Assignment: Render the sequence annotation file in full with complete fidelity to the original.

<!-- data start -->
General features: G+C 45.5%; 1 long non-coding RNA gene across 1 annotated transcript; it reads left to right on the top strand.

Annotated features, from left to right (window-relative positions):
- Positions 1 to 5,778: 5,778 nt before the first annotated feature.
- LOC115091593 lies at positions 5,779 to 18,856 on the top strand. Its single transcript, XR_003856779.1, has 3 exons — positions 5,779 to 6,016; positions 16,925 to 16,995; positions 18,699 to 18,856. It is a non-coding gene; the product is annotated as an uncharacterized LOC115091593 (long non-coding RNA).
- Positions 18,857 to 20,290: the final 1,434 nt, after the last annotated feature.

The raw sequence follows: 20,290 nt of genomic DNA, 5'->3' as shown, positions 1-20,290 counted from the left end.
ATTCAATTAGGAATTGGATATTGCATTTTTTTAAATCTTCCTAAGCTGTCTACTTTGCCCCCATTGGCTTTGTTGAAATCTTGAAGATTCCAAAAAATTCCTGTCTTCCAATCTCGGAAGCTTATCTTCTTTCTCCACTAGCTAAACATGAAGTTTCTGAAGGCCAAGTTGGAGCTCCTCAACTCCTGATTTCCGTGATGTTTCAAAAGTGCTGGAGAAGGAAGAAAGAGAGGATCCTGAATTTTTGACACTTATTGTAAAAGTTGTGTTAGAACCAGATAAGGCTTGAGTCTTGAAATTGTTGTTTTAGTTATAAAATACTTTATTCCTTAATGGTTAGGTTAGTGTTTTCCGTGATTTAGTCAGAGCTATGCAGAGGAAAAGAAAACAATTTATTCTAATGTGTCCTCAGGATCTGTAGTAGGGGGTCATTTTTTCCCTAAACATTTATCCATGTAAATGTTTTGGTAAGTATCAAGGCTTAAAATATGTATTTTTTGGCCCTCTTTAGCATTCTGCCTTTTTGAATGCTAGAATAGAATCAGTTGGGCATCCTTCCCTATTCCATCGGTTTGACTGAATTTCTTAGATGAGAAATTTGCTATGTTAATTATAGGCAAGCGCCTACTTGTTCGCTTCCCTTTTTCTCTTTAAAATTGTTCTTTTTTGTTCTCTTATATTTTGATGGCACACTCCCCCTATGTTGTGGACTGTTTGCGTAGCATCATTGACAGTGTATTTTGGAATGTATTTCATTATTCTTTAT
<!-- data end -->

General features: G+C 45.5%; 1 long non-coding RNA gene across 1 annotated transcript; it reads left to right on the top strand.

Annotated features, from left to right (window-relative positions):
- Positions 1 to 5,778: 5,778 nt before the first annotated feature.
- LOC115091593 lies at positions 5,779 to 18,856 on the top strand. Its single transcript, XR_003856779.1, has 3 exons — positions 5,779 to 6,016; positions 16,925 to 16,995; positions 18,699 to 18,856. It is a non-coding gene; the product is annotated as an uncharacterized LOC115091593 (long non-coding RNA).
- Positions 18,857 to 20,290: the final 1,434 nt, after the last annotated feature.

The raw sequence follows: 20,290 nt of genomic DNA, 5'->3' as shown, positions 1-20,290 counted from the left end.
ATTCAATTAGGAATTGGATATTGCATTTTTTTAAATCTTCCTAAGCTGTCTACTTTGCCCCCATTGGCTTTGTTGAAATCTTGAAGATTCCAAAAAATTCCTGTCTTCCAATCTCGGAAGCTTATCTTCTTTCTCCACTAGCTAAACATGAAGTTTCTGAAGGCCAAGTTGGAGCTCCTCAACTCCTGATTTCCGTGATGTTTCAAAAGTGCTGGAGAAGGAAGAAAGAGAGGATCCTGAATTTTTGACACTTATTGTAAAAGTTGTGTTAGAACCAGATAAGGCTTGAGTCTTGAAATTGTTGTTTTAGTTATAAAATACTTTATTCCTTAATGGTTAGGTTAGTGTTTTCCGTGATTTAGTCAGAGCTATGCAGAGGAAAAGAAAACAATTTATTCTAATGTGTCCTCAGGATCTGTAGTAGGGGGTCATTTTTTCCCTAAACATTTATCCATGTAAATGTTTTGGTAAGTATCAAGGCTTAAAATATGTATTTTTTGGCCCTCTTTAGCATTCTGCCTTTTTGAATGCTAGAATAGAATCAGTTGGGCATCCTTCCCTATTCCATCGGTTTGACTGAATTTCTTAGATGAGAAATTTGCTATGTTAATTATAGGCAAGCGCCTACTTGTTCGCTTCCCTTTTTCTCTTTAAAATTGTTCTTTTTTGTTCTCTTATATTTTGATGGCACACTCCCCCTATGTTGTGGACTGTTTGCGTAGCATCATTGACAGTGTATTTTGGAATGTATTTCATTATTCTTTAT